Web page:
CI-Colombia's Angela Andrade began her career in the depths of the Amazon, an anthropologist specializing in geography and rural surveys. She was fascinated with the connection between human cultures and nature.
"I was always trying to understand the relationship between humans and the environment," Angela says, "ever since I began studying anthropology and realized that human beings have always had to face environmental and social changes, even in their earliest days on the planet."
She recalls excavating a site in the area of Araracuara, Colombia, where she and her team found the so-called "terra preta" soils — manmade soils developed by indigenous people. These types of soils contradict the idea that indigenous people in the Amazon practiced only slash-and-burn agriculture, she explains, and helped to show how people and nature have historically thrived together.
From Excavation to Inspiration: A Career in Climate Change
These discoveries led Angela to become interested in the modern-day challenge of climate change — and eventually, after working for Colombia's National Geographic Institute and the Ministry of Environment, to her current role at CI.
As Environmental Policy Director, Angela helps to inform public policies on climate change and biodiversity. She advises the Colombian Government on issues such as national climate change adaptation, low-carbon development and biodiversity policies. One of her particular focus areas is promoting the implementation of Ecosystem-based Adaptation (EbA) in policymaking and projects.
More simply put, "I promote the implementation of climate change adaptation actions to address climate change impacts — for the benefit of local communities and the conservation of nature," Angela explains.
She also participates and represents CI in most of the climate change initiatives being implemented in Colombia, especially on adaptation.
Ecosystem-based Adaptation: Guidelines for Progress at COP 17
In addition to her role at CI, Angela serves as the Deputy Chair of the Commission on Ecosystem Management (CEM) of the International Union for Conservation of Nature (IUCN). She represents the chair in several activities, especially those related to policy at the global level, including international conventions like the Convention on Biological Diversity and the United Nations Framework Convention on Climate Change (UNFCCC).
This year, she is participating in the UNFCCC COP 17 in Durban, South Africa, as a representative of the CEM on the IUCN delegation, and will be presenting guidelines on EbA. These guidelines were created by several organizations after the publication of IUCN's 2009 guide, "Building Resilience to Climate Change Adaptation: Ecosystem-based Adaptation, Lessons from the Field," and are intended to provide practical information on how to build resilience and incorporate EbA approaches into strategies, projects and policy design.
"Personally, in Durban, I would like to see more promotion of these so-called ‘natural solutions' for climate change adaptation," Angela says. "Adaptation to global climate change is a matter of survival these days," and EbA approaches are essential to address climate change impacts and build resilience of socio-ecological systems.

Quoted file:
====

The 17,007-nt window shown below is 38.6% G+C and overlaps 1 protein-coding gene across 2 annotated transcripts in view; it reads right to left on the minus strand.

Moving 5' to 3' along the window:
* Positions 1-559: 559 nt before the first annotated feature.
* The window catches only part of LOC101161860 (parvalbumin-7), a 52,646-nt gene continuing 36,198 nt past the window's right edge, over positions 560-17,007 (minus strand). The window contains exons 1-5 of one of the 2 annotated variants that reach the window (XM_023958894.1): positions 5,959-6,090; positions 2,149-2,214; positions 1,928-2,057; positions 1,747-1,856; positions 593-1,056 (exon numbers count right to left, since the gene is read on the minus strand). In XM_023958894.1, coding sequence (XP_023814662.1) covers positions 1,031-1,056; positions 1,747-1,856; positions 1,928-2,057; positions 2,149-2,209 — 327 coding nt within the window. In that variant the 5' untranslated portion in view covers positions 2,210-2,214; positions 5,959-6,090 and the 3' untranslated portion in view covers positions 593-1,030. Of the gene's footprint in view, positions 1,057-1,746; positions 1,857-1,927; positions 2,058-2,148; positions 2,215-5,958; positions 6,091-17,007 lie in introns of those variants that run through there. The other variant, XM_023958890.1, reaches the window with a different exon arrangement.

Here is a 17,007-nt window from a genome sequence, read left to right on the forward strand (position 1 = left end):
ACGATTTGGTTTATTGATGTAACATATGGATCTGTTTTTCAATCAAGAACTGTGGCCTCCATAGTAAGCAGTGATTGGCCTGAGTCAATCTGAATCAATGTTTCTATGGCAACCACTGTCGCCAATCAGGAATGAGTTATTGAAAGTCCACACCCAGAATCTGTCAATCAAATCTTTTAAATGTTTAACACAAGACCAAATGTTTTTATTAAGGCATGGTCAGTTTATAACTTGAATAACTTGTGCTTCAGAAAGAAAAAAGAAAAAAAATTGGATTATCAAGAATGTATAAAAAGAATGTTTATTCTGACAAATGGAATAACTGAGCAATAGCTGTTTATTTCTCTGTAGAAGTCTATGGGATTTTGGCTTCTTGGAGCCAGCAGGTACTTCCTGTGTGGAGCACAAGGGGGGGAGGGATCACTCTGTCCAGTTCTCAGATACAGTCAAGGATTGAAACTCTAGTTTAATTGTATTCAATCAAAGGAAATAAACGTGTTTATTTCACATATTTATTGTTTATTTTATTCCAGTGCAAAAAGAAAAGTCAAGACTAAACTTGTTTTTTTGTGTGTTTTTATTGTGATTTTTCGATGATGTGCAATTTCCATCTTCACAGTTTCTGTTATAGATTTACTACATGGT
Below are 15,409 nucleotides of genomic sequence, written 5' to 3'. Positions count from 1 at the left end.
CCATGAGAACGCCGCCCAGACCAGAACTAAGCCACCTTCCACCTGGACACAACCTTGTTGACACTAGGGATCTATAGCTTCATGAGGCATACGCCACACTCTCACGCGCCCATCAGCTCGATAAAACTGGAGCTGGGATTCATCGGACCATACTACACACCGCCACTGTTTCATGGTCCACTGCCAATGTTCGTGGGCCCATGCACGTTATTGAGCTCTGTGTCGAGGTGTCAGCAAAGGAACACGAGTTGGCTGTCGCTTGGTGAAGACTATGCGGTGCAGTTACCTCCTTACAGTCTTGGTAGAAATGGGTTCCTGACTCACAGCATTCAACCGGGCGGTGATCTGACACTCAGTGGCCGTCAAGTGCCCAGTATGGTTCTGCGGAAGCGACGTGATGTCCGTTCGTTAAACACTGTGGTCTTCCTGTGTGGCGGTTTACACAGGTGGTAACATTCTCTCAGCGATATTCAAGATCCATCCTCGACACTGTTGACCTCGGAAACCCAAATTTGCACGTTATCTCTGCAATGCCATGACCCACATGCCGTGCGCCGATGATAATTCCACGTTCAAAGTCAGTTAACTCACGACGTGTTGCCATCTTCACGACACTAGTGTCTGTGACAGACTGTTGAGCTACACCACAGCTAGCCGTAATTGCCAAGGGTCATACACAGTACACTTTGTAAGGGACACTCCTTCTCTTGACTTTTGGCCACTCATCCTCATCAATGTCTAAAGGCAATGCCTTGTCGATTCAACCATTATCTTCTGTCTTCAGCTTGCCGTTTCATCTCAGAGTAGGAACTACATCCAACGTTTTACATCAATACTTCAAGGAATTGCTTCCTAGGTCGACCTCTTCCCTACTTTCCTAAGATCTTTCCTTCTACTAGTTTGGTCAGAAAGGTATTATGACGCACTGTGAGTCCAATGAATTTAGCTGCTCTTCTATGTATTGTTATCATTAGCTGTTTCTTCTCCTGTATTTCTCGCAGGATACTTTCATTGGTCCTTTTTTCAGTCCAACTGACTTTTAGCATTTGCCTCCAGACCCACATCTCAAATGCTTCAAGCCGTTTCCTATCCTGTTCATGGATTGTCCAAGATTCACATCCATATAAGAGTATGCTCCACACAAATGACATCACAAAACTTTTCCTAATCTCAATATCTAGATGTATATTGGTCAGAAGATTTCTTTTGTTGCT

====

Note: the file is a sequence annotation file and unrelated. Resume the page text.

Learning from the Past + Adapting for the Future
Through her anthropology studies, Angela has seen first-hand the importance of the methods communities use to adapt to environmental challenges. "Some cultures have had success and developed practices that allow their survival for ages, but others implemented practices that were the cause of their collapse."
Angela's studies working with traditional agricultural systems practiced by Andoke and Witoto Indians in the Amazon show how traditional farming systems are changing due to colonization and how the traditional culture is being affected. These changes have impacts on the soils and the quality of the overall environment.
"My studies gave me ideas on the importance of considering how changes in agricultural systems are affecting the Amazon today," she says.
Angela has used this insight to contribute to specific projects that focus on EbA; for example, Colombia's first National Pilot Project for Adaptation to Climate Change (INAP). This project supports Colombia's efforts to address the expected consequences of climate change on certain vital ecosystems by identifying and addressing adaptation measures and policy options.
This project is important because Colombia's high-mountain ecosystems are highly vulnerable to climate change and provide essential services — especially water — to almost 70 percent of the country's total population. As part of the INAP, Angela is working on a pilot project to address this problem in the Chingaza-Sumapaz-Guerrero Corridor, which will lead to scaled-up efforts throughout the corridor.
Wisdom + Motivation: Ingredients for Fighting Climate Change
Angela was born in Bogotá and has found motivation in these high-mountain ecosystems. "Bogotá is a beautiful Andean city, surrounded by mountains. High mountains are always a source of inspiration," she says.
Through her work, she hopes to make a difference for the people and environment of Colombia — and beyond. Although she knows there isn't just one solution to solving climate problems, she advises us to "always be curious and open to learning new things, and to listen to the wisdom of old indigenous and local people."
Following Angela's lead, we can look to the past for inspiration on how to cope with climate change — and learn again to thrive with nature.